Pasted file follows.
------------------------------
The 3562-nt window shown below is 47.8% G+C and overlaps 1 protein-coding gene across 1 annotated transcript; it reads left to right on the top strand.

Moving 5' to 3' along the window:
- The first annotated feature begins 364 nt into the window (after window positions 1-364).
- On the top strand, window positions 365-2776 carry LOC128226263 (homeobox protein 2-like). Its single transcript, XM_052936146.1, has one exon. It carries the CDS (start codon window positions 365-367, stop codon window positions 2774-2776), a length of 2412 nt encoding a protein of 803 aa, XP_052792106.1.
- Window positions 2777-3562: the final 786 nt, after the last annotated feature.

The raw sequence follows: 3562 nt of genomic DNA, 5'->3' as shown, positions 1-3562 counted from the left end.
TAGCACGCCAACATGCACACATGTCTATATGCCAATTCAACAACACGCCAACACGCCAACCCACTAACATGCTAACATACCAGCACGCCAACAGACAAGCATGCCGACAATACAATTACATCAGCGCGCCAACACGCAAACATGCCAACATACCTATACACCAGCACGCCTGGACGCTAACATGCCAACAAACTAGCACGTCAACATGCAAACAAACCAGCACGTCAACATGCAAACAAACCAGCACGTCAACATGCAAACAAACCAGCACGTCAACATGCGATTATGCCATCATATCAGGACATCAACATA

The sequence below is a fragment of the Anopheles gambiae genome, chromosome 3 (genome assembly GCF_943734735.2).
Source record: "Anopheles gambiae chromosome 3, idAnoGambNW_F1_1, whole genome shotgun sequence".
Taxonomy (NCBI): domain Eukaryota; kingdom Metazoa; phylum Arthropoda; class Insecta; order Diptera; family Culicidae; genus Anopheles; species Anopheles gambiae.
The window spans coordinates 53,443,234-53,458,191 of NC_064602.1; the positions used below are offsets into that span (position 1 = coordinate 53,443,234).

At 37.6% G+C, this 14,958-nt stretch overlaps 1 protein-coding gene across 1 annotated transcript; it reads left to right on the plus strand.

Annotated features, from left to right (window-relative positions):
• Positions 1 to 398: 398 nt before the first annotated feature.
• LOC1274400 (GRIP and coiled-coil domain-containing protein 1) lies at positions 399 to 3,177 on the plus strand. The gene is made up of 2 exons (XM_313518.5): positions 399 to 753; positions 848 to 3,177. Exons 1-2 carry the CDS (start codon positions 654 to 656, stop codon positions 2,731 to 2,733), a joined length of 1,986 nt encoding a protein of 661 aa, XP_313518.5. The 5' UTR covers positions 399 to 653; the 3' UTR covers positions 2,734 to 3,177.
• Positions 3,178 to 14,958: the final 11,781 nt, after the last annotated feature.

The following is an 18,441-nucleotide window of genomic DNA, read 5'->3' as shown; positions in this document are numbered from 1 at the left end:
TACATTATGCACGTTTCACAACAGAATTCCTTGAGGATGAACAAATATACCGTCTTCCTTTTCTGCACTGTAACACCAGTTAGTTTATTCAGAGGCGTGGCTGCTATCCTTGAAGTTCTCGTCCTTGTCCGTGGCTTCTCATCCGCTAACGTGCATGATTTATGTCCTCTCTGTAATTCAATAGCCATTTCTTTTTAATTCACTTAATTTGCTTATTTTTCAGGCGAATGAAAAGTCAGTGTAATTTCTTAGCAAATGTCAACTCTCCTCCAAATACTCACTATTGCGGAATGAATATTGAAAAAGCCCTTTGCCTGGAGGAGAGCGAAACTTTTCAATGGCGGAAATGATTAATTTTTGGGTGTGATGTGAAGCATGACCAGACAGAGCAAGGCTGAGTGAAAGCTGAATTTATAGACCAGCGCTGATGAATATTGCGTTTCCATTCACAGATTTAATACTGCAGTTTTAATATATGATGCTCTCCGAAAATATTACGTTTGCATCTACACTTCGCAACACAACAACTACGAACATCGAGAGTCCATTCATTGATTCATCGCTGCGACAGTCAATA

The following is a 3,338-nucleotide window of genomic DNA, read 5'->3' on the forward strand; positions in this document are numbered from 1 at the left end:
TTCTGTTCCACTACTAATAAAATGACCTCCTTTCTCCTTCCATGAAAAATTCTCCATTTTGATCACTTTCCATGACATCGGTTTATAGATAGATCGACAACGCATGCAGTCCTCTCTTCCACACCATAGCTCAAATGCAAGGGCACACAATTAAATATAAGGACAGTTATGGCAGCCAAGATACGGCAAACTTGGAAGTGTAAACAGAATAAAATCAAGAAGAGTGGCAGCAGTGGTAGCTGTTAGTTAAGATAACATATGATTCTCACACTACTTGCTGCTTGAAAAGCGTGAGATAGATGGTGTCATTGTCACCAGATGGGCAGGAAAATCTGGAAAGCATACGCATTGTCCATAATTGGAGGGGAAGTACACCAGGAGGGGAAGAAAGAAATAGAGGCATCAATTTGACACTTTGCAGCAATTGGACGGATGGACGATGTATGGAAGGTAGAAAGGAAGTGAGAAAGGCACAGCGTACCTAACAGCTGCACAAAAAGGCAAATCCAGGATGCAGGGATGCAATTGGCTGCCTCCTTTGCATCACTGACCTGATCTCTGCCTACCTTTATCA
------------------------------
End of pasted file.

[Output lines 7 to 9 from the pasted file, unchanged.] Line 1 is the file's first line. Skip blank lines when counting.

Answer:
TAGCACGCCAACATGCACACATGTCTATATGCCAATTCAACAACACGCCAACACGCCAACCCACTAACATGCTAACATACCAGCACGCCAACAGACAAGCATGCCGACAATACAATTACATCAGCGCGCCAACACGCAAACATGCCAACATACCTATACACCAGCACGCCTGGACGCTAACATGCCAACAAACTAGCACGTCAACATGCAAACAAACCAGCACGTCAACATGCAAACAAACCAGCACGTCAACATGCAAACAAACCAGCACGTCAACATGCGATTATGCCATCATATCAGGACATCAACATA

The sequence below is a fragment of the Anopheles gambiae genome, chromosome 3 (genome assembly GCF_943734735.2).
Source record: "Anopheles gambiae chromosome 3, idAnoGambNW_F1_1, whole genome shotgun sequence".